In numerous previous studies, the snail species Bulinus forskalii had not been identified as a natural S. hæmatobium host in Senegal [12,14,32]. The evidence that Bulinus forskalii can be an intermediate host of S. hæmatobium complex parasites which are in the main schistosomiasis agents in Senegal, is a significant advancement of knowledge on host-parasite interactions. It should be taken into account in further epidemiological surveys and schistosomiasis control programs. The main limitation of our study is that discrepant ITS2 and COX1-based identification in a given snail specimen can be interpreted either as an infection with one hybrid parasite or a co-infection with two distinct parasite species. Further studies on isolated cercariae should give a final answer this open question.


  1. 1.
    Tchuem Tchuenté L-A, Southgate VR, Jourdane J, Webster BL, Vercruysse J. Schistosoma intercalatum: an endangered species in Cameroon? Trends Parasitol. 2003;19: 389–393. pmid:12957514
  2. 2.
    Webster BL, Southgate VR, Littlewood DTJ. A revision of the interrelationships of Schistosoma including the recently described Schistosoma guineensis. International Journal for Parasitology. 2006;36: 947–955. pmid:16730013
  3. 3.
    Kane RA, Stothard JR, Emery AM, Rollinson D. Molecular characterization of freshwater snails in the genus Bulinus: a role for barcodes? Parasit Vectors. 2008;1: 15. pmid:18544153
  4. 4.
    Chitsulo L, Engels D, Montresor A, Savioli L. The global status of schistosomiasis and its control. Acta Trop. 2000;77: 41–51. Available: pmid:10996119
  5. 5.
    Webster BL, Diaw OT, Seye MM, Faye DS, Stothard JR, Sousa-Figueiredo JC, et al. Praziquantel treatment of school children from single and mixed infection foci of intestinal and urogenital schistosomiasis along the Senegal River Basin: monitoring treatment success and re-infection patterns. Acta Trop. 2013;128: 292–302. pmid:23022016
  6. 6.
    Niangaly H, Djimde AA, Traore B, Sangare CPO, Guindo D, Konate D, et al. Variations saisonnières de l’infestation par les helminthes intestinaux et Schistosoma haematobium en zone rurale sahélienne au Mali. Médecine et Santé Tropicales. 2012;22: 430–434. pmid:23360644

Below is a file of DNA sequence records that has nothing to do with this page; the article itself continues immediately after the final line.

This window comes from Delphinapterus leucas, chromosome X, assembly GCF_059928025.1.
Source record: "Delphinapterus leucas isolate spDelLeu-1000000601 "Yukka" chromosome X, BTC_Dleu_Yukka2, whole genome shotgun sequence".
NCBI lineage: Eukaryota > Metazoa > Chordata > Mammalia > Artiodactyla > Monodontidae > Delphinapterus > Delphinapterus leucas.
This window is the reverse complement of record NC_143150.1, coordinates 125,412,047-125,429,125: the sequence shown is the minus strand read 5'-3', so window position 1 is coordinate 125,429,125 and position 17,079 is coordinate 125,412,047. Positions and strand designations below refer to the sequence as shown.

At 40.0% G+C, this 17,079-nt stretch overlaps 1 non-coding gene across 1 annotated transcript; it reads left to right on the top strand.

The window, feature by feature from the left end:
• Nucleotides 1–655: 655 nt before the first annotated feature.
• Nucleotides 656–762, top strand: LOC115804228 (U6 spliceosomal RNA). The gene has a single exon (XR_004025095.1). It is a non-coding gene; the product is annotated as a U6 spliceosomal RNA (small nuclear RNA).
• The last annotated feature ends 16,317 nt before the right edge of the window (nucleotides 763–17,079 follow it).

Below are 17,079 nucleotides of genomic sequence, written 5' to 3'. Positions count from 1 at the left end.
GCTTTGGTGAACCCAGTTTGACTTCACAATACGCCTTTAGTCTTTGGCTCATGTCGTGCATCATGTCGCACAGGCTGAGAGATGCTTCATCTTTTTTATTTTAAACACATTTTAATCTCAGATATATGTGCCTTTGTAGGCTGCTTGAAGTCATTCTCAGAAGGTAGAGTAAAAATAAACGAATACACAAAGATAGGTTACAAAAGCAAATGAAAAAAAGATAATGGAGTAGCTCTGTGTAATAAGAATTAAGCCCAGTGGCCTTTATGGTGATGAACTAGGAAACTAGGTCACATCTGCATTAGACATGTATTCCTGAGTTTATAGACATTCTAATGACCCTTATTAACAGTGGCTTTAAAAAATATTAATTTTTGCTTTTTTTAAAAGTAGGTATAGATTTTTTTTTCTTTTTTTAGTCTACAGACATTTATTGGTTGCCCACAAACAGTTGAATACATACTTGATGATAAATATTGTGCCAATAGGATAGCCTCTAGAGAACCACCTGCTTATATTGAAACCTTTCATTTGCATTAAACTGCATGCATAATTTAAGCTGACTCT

7. 7.
    Gryseels B, Polman K, Clerinx J, Kestens L. Human schistosomiasis. Lancet. 2006;368: 1106–1118. pmid:16997665
  8. 8.
    Sellin Bertrand, Simonkovich Emeric, Roux J. Etude de la répartition des mollusques hôtes intermédiaires des schistosomes en Afrique de l’Ouest: premiers résultats. Médecine Tropicale. 1980;40: 31–39.
  9. 9.
    Senghor B, Diaw OT, Doucoure S, Seye M, Talla I, Diallo A, et al. Study of the snail intermediate hosts of urogenital schistosomiasis in Niakhar, region of Fatick, West central Senegal. Parasit Vectors. 2015;8. pmid:26246374
  10. 10.
    Bakhoum S, Ndione RA, Haggerty CJE, Wolfe C, Sow S, Ba CT, et al. Influence of physicochemical parameters on the spatial distribution of snail species that are intermediate hosts of human schistosomes in the Senegal River Delta. Médecine et Santé Tropicales. 2019;29: 61–67. pmid:31031250
  11. 11.
    Gaye PM, Doucoure S, Senghor B, Faye B, Goumballa N, Sembène M, et al. Bulinus senegalensis and Bulinus umbilicatus Snail Infestations by the Schistosoma haematobium Group in Niakhar, Senegal. Pathogens. 2021;10: 860. pmid:34358010
  12. 12.
    Picquet M, Ernould JC, Vercruysse J, Southgate VR, Mbaye A, Sambou B, et al. The epidemiology of human schistosomiasis in the Senegal river basin. Transactions of the Royal Society of Tropical Medicine and Hygiene. 1996;90: 340–346. pmid:8882173
  13. 13.
    Haggerty CJE, Bakhoum S, Civitello DJ, Leo GAD, Jouanard N, Ndione RA, et al. Aquatic macrophytes and macroinvertebrate predators affect densities of snail hosts and local production of schistosome cercariae that cause human schistosomiasis. PLOS Neglected Tropical Diseases. 2020;14: e0008417. pmid:32628666
  14. 14.
    Joof E, Sanneh B, Sambou SM, Wade CM. Species diversity and distribution of schistosome intermediate snail hosts in The Gambia. PLoS Negl Trop Dis. 2021;15: e0009823. pmid:34606509
  15. 15.
    Zein-Eddine R, Djuikwo-Teukeng FF, Al-Jawhari M, Senghor B, Huyse T, Dreyfuss G. Phylogeny of seven Bulinus species originating from endemic areas in three African countries, in relation to the human blood fluke Schistosoma haematobium. BMC Evol Biol. 2014;14: 271. pmid:25528261
  16. 16.
    Diaw OT, Seye M, Sarr Y. [Resistance to drought of mollusks of the genus Bulinus, vectors of human and animal trematode infections in Senegal. II. Study under natural conditions in the North-Sudan area. Ecology and resistance to drought of Bulinus umbilicatus and B. senegalensis]. Rev Elev Med Vet Pays Trop. 1989;42: 177–187.
  17. 17.
    Akinwale OP, Hock TT, Chia-Kwung F, Zheng Q, Haimo S, Ezeh C, et al. Differentiating Schistosoma haematobium from Schistosoma magrebowiei and other closely related schistosomes by polymerase chain reaction amplification of a species specific mitochondrial gene. Trop Parasitol. 2014;4: 38–42. pmid:24754026
  18. 18.
    Abbasi I, King CH, Sturrock RF, Kariuki C, Muchiri E, Hamburger J. Differentiation of Schistosoma haematobium from related schistosomes by pcr amplifying an inter-repeat sequence. The American Journal of Tropical Medicine and Hygiene. 2007;76: 950–955. pmid:17488921
  19. 19.
    Diaw OT, Vassiliades G. Epidémiologie des schistosomoses du bétail au Sénégal. Revue d’Elevage et de Médecine Vétérinaire des Pays Tropicaux. 1987;40: 265–274. Available:
  20. 20.
    Southgate VR, Rollinson D, Ross GC, Knowles RJ, Vercruysse J. On Schistosoma curassoni, S. haematobium and S. bovis from Senegal: development in Mesocricetus auratus, compatibility with species of Bulinus and their enzymes. Journal of Natural History. 1985;19: 1249–1267.